We cruised away from Manchester last Monday morning and made our way along the Bridgewater Canal with the intention of getting to Worsley,the place where the Duke of Bridgewater had his coal mines.The Dukes desire to get the coal from his Worsley mines to Manchester was the reason for building the Bridgewater Canal.After filling our water tank at the services just outside Castlefield Basin,we made our way slowly Westward along the Bridgewater Canal,on our right was the Manchester Ship Canal,at times only just a short distance from us.We passed the original link between the two canals,the Hulme Lock Branch,now derelict but in use for over a 150 years before it was replaced by the new link at Pomona Lock,just a bit farther along the canal.As we passed under the Throstle Nest Bridge we had Salford Quays to the right and a tad further along on the left we could see Old Trafford,the home of Manchester United,overlooking the canal.
|Throstle Nest Bridge.|
|Old Trafford,the home of Manchester United.|
After another couple of miles we came to the famous Barton Swing Aqueduct,the aqueduct swings to allow tall vessels to travel along the Manchester Ship Canal over which it crosses.The swing aqueduct first opened in 1894 when the ship canal was built,it replaced a masonry aqueduct built in 1761.It is a one hundred metre long iron trough weighing just under fifteen hundred tonnes,it holds eight hundred tonnes of water and swings through ninety degrees to lie parallel to the ship canal.There's the Barton Road Swing Bridge just to the West of it that was built at the same time and by the same company,Andrew Handyside and Co.of Derby.They actually assembled and tested both bridges at the works in Derby before shipping them to Barton.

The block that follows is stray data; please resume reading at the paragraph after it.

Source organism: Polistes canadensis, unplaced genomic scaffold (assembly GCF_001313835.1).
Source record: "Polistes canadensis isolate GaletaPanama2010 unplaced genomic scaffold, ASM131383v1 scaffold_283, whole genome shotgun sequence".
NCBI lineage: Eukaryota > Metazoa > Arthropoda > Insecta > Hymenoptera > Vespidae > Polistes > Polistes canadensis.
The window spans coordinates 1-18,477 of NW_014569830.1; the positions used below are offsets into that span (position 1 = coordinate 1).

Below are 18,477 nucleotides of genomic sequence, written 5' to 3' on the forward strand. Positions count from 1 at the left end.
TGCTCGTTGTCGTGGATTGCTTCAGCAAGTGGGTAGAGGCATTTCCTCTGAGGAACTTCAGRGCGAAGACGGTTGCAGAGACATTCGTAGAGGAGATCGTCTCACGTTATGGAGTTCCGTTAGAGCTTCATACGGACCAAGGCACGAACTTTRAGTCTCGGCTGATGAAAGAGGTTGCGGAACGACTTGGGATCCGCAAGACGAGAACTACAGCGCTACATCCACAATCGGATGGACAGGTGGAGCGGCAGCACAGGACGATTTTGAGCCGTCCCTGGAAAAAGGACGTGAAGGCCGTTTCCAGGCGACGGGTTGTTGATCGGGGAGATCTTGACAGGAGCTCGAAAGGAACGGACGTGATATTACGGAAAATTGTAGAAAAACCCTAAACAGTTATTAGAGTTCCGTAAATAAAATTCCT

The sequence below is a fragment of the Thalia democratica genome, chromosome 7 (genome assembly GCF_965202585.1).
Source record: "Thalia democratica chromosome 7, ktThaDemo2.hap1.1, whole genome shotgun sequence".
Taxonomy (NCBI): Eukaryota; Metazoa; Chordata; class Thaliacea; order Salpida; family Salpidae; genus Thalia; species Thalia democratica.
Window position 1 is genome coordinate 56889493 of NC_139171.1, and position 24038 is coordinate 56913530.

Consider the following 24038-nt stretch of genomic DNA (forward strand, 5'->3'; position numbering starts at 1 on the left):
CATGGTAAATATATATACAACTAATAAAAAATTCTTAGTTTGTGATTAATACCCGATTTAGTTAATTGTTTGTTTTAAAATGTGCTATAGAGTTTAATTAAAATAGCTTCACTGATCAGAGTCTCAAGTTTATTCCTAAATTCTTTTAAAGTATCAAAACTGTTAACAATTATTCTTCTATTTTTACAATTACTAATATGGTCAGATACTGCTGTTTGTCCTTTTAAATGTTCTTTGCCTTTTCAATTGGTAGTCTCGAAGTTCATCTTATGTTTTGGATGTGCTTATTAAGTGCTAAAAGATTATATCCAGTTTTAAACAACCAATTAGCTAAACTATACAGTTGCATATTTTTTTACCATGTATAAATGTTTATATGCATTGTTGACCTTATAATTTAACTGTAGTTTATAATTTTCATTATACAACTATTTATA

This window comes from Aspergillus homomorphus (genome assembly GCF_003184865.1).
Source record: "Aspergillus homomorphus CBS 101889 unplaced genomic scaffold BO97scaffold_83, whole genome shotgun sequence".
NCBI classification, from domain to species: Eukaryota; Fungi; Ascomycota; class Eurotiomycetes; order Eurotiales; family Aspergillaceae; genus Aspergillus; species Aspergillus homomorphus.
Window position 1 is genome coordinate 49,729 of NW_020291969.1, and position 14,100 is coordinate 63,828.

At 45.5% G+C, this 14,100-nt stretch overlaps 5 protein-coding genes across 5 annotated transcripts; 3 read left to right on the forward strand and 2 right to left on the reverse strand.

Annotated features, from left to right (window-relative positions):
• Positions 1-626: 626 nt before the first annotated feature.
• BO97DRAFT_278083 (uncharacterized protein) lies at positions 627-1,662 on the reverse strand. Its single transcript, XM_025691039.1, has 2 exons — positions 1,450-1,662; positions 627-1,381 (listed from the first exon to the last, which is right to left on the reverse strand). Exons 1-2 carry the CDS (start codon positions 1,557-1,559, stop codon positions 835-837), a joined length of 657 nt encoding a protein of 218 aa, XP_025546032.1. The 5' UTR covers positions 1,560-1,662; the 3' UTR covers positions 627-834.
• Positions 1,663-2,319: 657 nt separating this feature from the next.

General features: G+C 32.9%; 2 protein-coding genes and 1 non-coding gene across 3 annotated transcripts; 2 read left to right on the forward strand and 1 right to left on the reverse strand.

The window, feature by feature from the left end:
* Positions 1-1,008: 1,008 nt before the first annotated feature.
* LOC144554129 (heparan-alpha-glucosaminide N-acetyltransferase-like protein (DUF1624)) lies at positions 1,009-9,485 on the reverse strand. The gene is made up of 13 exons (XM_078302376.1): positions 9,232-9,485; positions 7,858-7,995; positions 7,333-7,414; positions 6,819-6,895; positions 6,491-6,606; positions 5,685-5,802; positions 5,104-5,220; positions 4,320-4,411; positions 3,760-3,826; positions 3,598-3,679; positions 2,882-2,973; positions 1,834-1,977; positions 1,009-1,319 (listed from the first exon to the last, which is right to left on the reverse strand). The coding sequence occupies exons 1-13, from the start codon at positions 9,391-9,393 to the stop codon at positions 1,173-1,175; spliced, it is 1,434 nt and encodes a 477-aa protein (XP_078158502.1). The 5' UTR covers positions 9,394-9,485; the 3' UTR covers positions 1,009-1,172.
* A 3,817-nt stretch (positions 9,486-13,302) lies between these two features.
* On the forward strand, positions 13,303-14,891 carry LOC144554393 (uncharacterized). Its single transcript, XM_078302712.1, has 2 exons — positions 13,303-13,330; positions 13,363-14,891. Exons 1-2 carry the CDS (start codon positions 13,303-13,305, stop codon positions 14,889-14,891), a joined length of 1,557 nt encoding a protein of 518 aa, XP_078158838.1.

|Crossing the Barton Swing Aqueduct over the Manchester Ship Canal.|
|Looking downstream of the aqueduct there's the Barton Swing Bridge.Both are controlled from the Control Tower in the centre.|
|We carried on past Worsley for another mile or so till we arrived here just to the East of Bridgewater Marina at Boothstown.Thanks to the wet weather we remained here for three days relaxing.|
|The Pit Headgear at the museum.The pit was worked for over fifty years before closing in 1970.|
|Just one half of the Twin Tandem Compound steam engine.It was built by Yates and Thom in 1912 at their Canal Ironworks in Blackburn and took two years to assemble.|
|The huge Winding Engine drum weighed a hundred and five tons and was twenty seven feet in diameter at it's widest.The wire ropes were over two and a quarter inches in diameter and weighed eighteen tons.|
|Plank Lane Bridge with Lisa at the left end at the Control Panel as she raises the bridge.|
|NB Slievenamon ahead as we travel between the locks.For those of you who aren't Irish,Slievenamon is a mountain in County Tipperary and means Mountain of the Women.|
Well,that's all again for this week folks,since our last blog we have sailed through 4 Locks,the same two twice,and cruised 15 Miles giving us a Grand Total of 1,154 Locks and 1,837 Miles since we set off in October 2012.Take care everyone.